About half of Nigeria’s 190.9 million citizens subside on less than $1.90 a day, giving it a Gini coefficient (a measure of wealth distribution) of 48.8, compared with 41.5 for the U.S. and 29.2 for Sweden.
Dangote, 61, is among just a few Nigerian billionaires, most of whom accrued their wealth by coming into possession of lucrative oil blocks or, in the case of telecom magnate Mike Adenuga, providing services to a fast-growing population.
South Africa is the only other country in the sub-Saharan part of the continent with any representatives on the Bloomberg wealth ranking. Its three wealthiest citizens — De Beers heir Nicky Oppenheimer, luxury tycoon Johann Rupert and property and wholesaling mogul Natie Kirsh — are worth about $20 billion combined. All three have extensive holdings outside Africa.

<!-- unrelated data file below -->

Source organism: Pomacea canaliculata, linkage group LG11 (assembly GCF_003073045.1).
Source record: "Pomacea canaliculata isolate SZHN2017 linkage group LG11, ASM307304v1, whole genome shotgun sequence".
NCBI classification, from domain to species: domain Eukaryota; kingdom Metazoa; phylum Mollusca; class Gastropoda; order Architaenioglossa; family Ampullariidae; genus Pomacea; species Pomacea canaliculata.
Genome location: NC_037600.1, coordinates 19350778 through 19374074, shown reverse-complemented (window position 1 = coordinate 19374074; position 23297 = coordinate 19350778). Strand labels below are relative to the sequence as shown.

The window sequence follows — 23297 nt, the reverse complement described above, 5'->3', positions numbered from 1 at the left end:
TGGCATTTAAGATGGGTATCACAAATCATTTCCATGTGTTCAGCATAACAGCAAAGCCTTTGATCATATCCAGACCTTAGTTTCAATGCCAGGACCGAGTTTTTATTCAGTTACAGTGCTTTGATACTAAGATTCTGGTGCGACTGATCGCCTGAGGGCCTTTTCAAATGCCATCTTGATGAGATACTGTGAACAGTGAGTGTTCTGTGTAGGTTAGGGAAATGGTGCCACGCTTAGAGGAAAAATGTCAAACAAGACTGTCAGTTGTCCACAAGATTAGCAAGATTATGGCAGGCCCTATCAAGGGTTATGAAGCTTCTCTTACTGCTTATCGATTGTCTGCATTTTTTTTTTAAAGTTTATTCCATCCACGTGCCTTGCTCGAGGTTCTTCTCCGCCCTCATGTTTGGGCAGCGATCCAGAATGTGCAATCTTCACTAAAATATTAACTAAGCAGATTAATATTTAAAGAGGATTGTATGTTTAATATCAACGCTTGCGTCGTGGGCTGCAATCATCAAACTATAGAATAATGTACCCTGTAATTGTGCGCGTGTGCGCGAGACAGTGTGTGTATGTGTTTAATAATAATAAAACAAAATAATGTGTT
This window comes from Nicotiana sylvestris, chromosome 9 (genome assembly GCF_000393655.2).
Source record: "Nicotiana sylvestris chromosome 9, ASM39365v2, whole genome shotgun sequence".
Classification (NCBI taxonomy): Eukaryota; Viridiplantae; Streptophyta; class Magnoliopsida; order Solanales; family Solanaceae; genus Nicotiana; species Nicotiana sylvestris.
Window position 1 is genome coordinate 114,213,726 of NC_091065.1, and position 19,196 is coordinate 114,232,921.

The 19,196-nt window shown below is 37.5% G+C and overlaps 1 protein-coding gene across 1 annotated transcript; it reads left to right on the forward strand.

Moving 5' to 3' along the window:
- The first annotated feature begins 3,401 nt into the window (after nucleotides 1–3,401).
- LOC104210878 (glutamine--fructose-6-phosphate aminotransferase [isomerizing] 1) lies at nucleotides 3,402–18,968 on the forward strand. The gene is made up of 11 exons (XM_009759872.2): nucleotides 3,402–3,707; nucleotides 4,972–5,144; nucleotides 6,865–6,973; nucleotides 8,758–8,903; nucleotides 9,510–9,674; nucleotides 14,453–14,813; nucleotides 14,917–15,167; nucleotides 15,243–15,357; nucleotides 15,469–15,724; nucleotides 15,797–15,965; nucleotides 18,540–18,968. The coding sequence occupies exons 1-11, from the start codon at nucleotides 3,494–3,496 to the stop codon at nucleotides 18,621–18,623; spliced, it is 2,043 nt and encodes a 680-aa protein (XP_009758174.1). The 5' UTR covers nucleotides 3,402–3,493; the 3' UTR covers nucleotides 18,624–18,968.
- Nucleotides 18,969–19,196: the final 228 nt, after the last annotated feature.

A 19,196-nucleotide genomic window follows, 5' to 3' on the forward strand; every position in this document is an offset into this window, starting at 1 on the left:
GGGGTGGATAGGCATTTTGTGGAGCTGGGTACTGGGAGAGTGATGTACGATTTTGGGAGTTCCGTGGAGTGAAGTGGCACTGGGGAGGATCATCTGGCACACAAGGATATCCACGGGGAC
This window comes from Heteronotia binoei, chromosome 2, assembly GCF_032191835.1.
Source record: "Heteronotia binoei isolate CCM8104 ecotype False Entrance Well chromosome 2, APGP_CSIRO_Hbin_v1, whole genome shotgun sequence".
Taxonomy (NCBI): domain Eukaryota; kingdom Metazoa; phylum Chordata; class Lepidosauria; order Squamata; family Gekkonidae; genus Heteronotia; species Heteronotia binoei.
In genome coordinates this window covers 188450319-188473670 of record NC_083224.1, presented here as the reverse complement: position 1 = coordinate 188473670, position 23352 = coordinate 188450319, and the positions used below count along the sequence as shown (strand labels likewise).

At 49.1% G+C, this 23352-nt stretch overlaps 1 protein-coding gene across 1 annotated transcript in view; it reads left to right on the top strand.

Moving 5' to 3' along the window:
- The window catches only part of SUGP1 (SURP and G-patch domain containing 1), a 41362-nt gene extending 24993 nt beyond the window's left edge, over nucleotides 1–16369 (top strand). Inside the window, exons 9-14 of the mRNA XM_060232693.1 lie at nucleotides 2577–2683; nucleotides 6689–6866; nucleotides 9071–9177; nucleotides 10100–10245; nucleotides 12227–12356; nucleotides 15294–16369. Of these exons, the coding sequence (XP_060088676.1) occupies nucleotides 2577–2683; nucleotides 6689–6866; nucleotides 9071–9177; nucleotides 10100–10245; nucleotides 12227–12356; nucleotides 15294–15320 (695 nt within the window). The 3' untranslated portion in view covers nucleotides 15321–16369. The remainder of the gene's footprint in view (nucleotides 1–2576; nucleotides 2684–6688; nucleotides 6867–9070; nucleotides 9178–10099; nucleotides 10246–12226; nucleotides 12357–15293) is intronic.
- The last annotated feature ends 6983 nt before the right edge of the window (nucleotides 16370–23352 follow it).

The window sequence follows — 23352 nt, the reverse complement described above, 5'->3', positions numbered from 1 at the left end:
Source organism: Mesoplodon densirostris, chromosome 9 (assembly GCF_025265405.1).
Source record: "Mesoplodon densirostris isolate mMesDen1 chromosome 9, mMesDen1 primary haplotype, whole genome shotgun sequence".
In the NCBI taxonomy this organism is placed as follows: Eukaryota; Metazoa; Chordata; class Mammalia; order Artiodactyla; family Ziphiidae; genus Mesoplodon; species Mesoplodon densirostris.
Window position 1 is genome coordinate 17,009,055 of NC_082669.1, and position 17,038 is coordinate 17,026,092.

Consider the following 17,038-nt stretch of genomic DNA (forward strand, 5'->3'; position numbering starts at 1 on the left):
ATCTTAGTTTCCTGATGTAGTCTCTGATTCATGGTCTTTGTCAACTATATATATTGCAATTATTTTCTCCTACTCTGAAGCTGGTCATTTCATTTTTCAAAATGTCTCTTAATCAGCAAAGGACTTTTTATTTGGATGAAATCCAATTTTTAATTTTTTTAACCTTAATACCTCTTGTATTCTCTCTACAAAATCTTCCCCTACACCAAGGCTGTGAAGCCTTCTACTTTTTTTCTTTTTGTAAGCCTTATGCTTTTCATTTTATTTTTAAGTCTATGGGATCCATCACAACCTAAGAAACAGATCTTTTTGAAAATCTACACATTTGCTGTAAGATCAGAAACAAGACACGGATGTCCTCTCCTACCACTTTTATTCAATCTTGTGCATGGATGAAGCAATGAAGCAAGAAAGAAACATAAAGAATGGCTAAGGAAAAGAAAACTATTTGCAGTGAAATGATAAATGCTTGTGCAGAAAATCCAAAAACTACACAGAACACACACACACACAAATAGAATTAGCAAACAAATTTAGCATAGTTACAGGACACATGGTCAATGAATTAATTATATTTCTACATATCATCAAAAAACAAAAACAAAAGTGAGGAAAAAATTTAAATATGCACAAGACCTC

There are just six Africans on the ranking of the world’s 500 richest people, including Egyptian brothers Nassef and Naguib Sawiris. By comparison, China, with a population that rivals Africa’s, has 44.
And though Dangote’s $17 billion fortune is a startling figure in such a poor country, his wealth in proportion to the size of Nigeria’s economy is on par with or even lower than the richest citizens of more developed countries.